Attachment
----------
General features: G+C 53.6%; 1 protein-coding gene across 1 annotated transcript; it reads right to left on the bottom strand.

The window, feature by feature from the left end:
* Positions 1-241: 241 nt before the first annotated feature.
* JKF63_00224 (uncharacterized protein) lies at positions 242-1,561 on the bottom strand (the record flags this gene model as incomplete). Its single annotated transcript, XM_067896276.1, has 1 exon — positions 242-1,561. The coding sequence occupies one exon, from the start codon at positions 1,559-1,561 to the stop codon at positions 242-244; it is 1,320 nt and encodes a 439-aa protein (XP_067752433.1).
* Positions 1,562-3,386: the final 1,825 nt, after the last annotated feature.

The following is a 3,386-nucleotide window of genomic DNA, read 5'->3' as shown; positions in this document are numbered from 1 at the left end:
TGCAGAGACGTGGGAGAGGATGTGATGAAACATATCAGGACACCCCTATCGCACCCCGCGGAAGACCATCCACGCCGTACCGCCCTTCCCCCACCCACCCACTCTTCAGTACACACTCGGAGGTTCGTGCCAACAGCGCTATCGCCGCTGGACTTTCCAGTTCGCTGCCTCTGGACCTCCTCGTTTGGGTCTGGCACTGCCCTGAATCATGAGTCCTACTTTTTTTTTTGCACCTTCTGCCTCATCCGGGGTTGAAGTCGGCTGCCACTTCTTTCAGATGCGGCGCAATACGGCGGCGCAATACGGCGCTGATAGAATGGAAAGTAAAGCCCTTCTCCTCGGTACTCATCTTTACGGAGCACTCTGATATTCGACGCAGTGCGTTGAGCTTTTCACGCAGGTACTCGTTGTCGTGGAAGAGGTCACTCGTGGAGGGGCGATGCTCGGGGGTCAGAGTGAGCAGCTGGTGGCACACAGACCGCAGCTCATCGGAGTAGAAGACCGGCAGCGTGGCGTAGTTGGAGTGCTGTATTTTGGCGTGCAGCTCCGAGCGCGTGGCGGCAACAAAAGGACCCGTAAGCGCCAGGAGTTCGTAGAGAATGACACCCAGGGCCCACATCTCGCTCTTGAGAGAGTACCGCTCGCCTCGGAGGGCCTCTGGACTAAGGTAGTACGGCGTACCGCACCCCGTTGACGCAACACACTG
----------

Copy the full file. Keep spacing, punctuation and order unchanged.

General features: G+C 53.6%; 1 protein-coding gene across 1 annotated transcript; it reads right to left on the bottom strand.

The window, feature by feature from the left end:
* Positions 1-241: 241 nt before the first annotated feature.
* JKF63_00224 (uncharacterized protein) lies at positions 242-1,561 on the bottom strand (the record flags this gene model as incomplete). Its single annotated transcript, XM_067896276.1, has 1 exon — positions 242-1,561. The coding sequence occupies one exon, from the start codon at positions 1,559-1,561 to the stop codon at positions 242-244; it is 1,320 nt and encodes a 439-aa protein (XP_067752433.1).
* Positions 1,562-3,386: the final 1,825 nt, after the last annotated feature.

The following is a 3,386-nucleotide window of genomic DNA, read 5'->3' as shown; positions in this document are numbered from 1 at the left end:
TGCAGAGACGTGGGAGAGGATGTGATGAAACATATCAGGACACCCCTATCGCACCCCGCGGAAGACCATCCACGCCGTACCGCCCTTCCCCCACCCACCCACTCTTCAGTACACACTCGGAGGTTCGTGCCAACAGCGCTATCGCCGCTGGACTTTCCAGTTCGCTGCCTCTGGACCTCCTCGTTTGGGTCTGGCACTGCCCTGAATCATGAGTCCTACTTTTTTTTTTGCACCTTCTGCCTCATCCGGGGTTGAAGTCGGCTGCCACTTCTTTCAGATGCGGCGCAATACGGCGGCGCAATACGGCGCTGATAGAATGGAAAGTAAAGCCCTTCTCCTCGGTACTCATCTTTACGGAGCACTCTGATATTCGACGCAGTGCGTTGAGCTTTTCACGCAGGTACTCGTTGTCGTGGAAGAGGTCACTCGTGGAGGGGCGATGCTCGGGGGTCAGAGTGAGCAGCTGGTGGCACACAGACCGCAGCTCATCGGAGTAGAAGACCGGCAGCGTGGCGTAGTTGGAGTGCTGTATTTTGGCGTGCAGCTCCGAGCGCGTGGCGGCAACAAAAGGACCCGTAAGCGCCAGGAGTTCGTAGAGAATGACACCCAGGGCCCACATCTCGCTCTTGAGAGAGTACCGCTCGCCTCGGAGGGCCTCTGGACTAAGGTAGTACGGCGTACCGCACCCCGTTGACGCAACACACTG